pyOCD is an open source Python package for programming and debugging Arm Cortex-M microcontrollers using multiple supported types of USB debug probes. It is fully cross-platform, with support for Linux, macOS, and Windows.
A command line tool is provided that covers most use cases, or you can make use of the Python API to enable low-level target control. A common use for the Python API is to run and control CI tests.
Upwards of 70 popular MCUs are supported built-in. In addition, through the use of CMSIS-Packs, nearly every Cortex-M device on the market is supported.
pyocd command line tool gives you total control over your device with these subcommands:
gdbserver: GDB remote server allows you to debug using gdb via either the console or several GUI debugger options.
flash: Program files of various formats into flash memory.
erase: Erase part or all of an MCU's flash memory.
pack: Manage CMSIS Device Family Packs that provide additional target device support.
commander: Interactive REPL control and inspection of the MCU.
server: Share a debug probe with a TCP/IP server.
reset: Hardware or software reset of a device.
list: Show connected devices.
The API and tools provide these features:
PyOCD has moved to its own organization on GitHub! You will continue to see further changes to increase communication and make pyOCD a more independent and open project.
Important note: Python 2 support is deprecated and is planned to be dropped from an upcoming release. Existing releases of pyOCD will, of course, continue to work with Python 2. If this is a major problem for you moving forward, please create a new issue describing your concerns. As of 1 January 2021, there has been no negative feedback about dropping Python 2, so this will likely happen sooner rather than later.
PyOCD is functionally reliable and fully useable.
The Python API is considered partially unstable as we are restructuring and cleaning it up prior to releasing version 1.0.
The pyOCD documentation is located in the docs directory.
In addition to user guides, you can generate reference documentation using Doxygen with the supplied config file.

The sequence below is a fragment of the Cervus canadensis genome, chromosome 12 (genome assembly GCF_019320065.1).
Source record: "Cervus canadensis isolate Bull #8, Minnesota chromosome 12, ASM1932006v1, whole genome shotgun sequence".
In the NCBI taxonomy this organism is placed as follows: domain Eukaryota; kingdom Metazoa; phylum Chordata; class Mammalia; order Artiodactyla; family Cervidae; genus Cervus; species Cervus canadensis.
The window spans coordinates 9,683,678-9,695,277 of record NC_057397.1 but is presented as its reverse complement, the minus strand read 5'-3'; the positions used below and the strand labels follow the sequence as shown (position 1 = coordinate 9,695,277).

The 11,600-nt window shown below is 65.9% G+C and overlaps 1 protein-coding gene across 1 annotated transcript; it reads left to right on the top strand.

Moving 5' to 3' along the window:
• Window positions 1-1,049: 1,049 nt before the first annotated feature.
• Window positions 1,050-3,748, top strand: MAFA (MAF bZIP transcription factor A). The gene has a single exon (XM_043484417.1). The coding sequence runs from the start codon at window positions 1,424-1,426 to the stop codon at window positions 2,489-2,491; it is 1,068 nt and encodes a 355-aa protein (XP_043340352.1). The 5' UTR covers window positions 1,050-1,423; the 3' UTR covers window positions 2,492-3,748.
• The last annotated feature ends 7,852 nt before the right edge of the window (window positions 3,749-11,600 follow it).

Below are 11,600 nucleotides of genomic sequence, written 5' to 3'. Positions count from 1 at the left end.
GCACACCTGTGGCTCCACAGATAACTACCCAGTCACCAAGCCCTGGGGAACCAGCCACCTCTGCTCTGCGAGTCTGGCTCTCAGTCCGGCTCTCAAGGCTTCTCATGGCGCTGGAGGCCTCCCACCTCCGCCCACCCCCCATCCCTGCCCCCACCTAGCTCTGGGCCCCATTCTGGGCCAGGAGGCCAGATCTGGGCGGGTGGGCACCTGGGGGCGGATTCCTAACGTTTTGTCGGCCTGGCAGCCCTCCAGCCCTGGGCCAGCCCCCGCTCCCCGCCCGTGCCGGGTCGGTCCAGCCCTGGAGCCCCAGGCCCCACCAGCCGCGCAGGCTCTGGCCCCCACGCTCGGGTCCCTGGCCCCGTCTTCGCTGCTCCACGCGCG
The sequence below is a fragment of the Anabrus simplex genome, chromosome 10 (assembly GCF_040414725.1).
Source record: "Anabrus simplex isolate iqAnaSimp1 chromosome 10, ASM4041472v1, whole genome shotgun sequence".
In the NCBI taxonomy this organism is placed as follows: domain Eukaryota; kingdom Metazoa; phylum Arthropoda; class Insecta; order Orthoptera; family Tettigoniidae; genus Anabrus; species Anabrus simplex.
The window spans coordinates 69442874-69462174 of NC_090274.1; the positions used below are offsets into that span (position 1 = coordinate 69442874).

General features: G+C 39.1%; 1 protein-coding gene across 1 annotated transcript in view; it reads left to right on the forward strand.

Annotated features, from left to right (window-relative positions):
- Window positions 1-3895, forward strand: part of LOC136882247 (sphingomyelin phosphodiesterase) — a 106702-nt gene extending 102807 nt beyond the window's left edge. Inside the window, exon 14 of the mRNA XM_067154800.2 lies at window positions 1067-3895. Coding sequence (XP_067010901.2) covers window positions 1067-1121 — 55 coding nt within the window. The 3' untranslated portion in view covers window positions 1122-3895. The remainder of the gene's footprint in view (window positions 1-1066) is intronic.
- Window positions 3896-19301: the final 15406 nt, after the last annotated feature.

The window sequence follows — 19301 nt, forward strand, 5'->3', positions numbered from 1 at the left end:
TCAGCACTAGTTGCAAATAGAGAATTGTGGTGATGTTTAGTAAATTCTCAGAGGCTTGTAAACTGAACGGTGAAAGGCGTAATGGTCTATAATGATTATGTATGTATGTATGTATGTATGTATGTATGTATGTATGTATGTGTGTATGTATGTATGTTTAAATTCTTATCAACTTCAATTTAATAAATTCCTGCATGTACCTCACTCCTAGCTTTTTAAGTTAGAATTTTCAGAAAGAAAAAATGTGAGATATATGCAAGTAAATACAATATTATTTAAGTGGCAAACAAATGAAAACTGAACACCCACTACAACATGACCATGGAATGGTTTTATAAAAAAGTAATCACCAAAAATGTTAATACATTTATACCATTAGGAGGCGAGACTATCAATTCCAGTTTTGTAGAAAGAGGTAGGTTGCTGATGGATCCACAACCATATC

The latest stable version of pyOCD may be installed via pip as follows:
$ python3 -mpip install -U pyocd
Note: depending on your system, you may need to use
python instead of
python3. The same applies if
you are using Python 2.7 (but please see the note above about deprecation of Python 2 support in pyocd).
To install the latest prerelease version from the HEAD of the master branch, you can do the following:
$ python3 -mpip install --pre -U git+https://github.com/mbedmicro/pyOCD.git
You can also install directly from the source by cloning the git repository and running:
$ python3 setup.py install
Note that, depending on your operating system, you may run into permissions issues running these commands. You have a few options here:
sudo -Hto install pyOCD and dependencies globally. On macOS, installing with sudo should never be required, although sometimes permissions can become modified such that installing without using sudo fails.
--useroption to install local to your user account.
For notes about installing and using on non-x86 systems such as Raspberry Pi, see the relevant documentation.
pyusb and its backend library libusb are dependencies on all supported operating systems. pyusb is a regular Python package and will be installed along with pyOCD. However, libusb is a binary shared library that does not get installed automatically via pip dependency management.
How to install libusb depends on your OS:
brew install libusb
On Linux, particularly Ubuntu 16.04+, you must configure udev rules to allow pyOCD to access debug probes from user space. Otherwise you will need to run pyOCD as root, using sudo, which is very highly discouraged. (You should never run pyOCD as root on any OS.)
See the target support documentation for information on how to check if the MCU(s) you are using have built-in support, and how to install support for additional MCUs via CMSIS-Packs.
After you install pyOCD via pip or setup.py, you will be able to execute the following in order to start a GDB server powered by pyOCD:
$ pyocd gdbserver
You can get additional help by running
pyocd gdbserver --help.
Example command line GDB session showing how to connect to a running
pyocd gdbserver and load
$ arm-none-eabi-gdb application.elf <gdb> target remote localhost:3333 <gdb> load <gdb> monitor reset
pyocd gdbserver subcommand is also usable as a drop in place replacement for OpenOCD in
existing setups. The primary difference is the set of gdb monitor commands.
The recommended toolchain for embedded Arm Cortex-M development is GNU Arm Embedded, provided by Arm. GDB is included with this toolchain.
To view peripheral register values either the built-in Eclipse Embedded CDT register view can be used, or
the Embedded System Register Viewer plugin can be installed. The latter can be installed from inside
http://embsysregview.sourceforge.net/update as a software update server URL
under the "Help -> Install New Software..." menu item.
Please see the Developers' Guide for instructions on how to set up a development environment for pyOCD.
We welcome contributions to pyOCD in any area. Please see the contribution guidelines for detailed requirements for contributions. In order foster a healthy and safe community, we expect contributors to follow the code of conduct.
To report bugs, please create an issue in the GitHub project.
PyOCD is licensed with the permissive Apache 2.0 license. See the LICENSE file for the full text of the license.
Copyright © 2006-2020 Arm Ltd and others (see individual source files)